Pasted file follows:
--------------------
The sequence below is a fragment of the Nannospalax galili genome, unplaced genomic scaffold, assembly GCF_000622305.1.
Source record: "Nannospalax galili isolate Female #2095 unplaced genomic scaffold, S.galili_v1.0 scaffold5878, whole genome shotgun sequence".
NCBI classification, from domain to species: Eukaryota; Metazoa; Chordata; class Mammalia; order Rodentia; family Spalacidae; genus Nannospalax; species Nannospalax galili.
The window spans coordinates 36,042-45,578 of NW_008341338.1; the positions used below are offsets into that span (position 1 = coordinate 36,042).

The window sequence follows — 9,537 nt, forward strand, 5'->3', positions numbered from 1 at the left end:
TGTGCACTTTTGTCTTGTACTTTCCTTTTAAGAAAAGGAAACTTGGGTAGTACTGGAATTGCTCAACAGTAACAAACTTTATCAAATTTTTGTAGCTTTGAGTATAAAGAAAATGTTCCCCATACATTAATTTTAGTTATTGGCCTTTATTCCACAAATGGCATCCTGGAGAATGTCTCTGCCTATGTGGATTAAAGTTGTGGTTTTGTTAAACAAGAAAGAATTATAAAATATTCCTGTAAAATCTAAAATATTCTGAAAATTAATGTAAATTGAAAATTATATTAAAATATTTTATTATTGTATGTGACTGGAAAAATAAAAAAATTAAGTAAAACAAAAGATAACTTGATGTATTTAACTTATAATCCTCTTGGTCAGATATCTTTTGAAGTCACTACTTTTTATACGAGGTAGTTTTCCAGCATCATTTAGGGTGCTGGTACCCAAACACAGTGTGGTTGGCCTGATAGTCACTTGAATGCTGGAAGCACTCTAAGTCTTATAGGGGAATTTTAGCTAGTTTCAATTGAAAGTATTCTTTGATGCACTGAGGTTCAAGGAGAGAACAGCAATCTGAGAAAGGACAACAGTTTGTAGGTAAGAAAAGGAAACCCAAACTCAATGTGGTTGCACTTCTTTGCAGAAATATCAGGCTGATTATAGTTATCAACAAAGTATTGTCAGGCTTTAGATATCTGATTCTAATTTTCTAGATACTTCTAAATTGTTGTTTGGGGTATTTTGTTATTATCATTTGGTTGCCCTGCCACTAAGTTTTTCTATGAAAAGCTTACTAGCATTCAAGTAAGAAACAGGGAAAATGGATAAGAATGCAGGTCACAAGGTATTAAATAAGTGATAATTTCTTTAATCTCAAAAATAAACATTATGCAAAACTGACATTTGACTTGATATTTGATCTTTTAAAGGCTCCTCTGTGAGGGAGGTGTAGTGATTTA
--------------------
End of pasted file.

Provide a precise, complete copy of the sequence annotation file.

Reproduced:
The sequence below is a fragment of the Nannospalax galili genome, unplaced genomic scaffold, assembly GCF_000622305.1.
Source record: "Nannospalax galili isolate Female #2095 unplaced genomic scaffold, S.galili_v1.0 scaffold5878, whole genome shotgun sequence".
NCBI classification, from domain to species: Eukaryota; Metazoa; Chordata; class Mammalia; order Rodentia; family Spalacidae; genus Nannospalax; species Nannospalax galili.
The window spans coordinates 36,042-45,578 of NW_008341338.1; the positions used below are offsets into that span (position 1 = coordinate 36,042).

The window sequence follows — 9,537 nt, forward strand, 5'->3', positions numbered from 1 at the left end:
TGTGCACTTTTGTCTTGTACTTTCCTTTTAAGAAAAGGAAACTTGGGTAGTACTGGAATTGCTCAACAGTAACAAACTTTATCAAATTTTTGTAGCTTTGAGTATAAAGAAAATGTTCCCCATACATTAATTTTAGTTATTGGCCTTTATTCCACAAATGGCATCCTGGAGAATGTCTCTGCCTATGTGGATTAAAGTTGTGGTTTTGTTAAACAAGAAAGAATTATAAAATATTCCTGTAAAATCTAAAATATTCTGAAAATTAATGTAAATTGAAAATTATATTAAAATATTTTATTATTGTATGTGACTGGAAAAATAAAAAAATTAAGTAAAACAAAAGATAACTTGATGTATTTAACTTATAATCCTCTTGGTCAGATATCTTTTGAAGTCACTACTTTTTATACGAGGTAGTTTTCCAGCATCATTTAGGGTGCTGGTACCCAAACACAGTGTGGTTGGCCTGATAGTCACTTGAATGCTGGAAGCACTCTAAGTCTTATAGGGGAATTTTAGCTAGTTTCAATTGAAAGTATTCTTTGATGCACTGAGGTTCAAGGAGAGAACAGCAATCTGAGAAAGGACAACAGTTTGTAGGTAAGAAAAGGAAACCCAAACTCAATGTGGTTGCACTTCTTTGCAGAAATATCAGGCTGATTATAGTTATCAACAAAGTATTGTCAGGCTTTAGATATCTGATTCTAATTTTCTAGATACTTCTAAATTGTTGTTTGGGGTATTTTGTTATTATCATTTGGTTGCCCTGCCACTAAGTTTTTCTATGAAAAGCTTACTAGCATTCAAGTAAGAAACAGGGAAAATGGATAAGAATGCAGGTCACAAGGTATTAAATAAGTGATAATTTCTTTAATCTCAAAAATAAACATTATGCAAAACTGACATTTGACTTGATATTTGATCTTTTAAAGGCTCCTCTGTGAGGGAGGTGTAGTGATTTA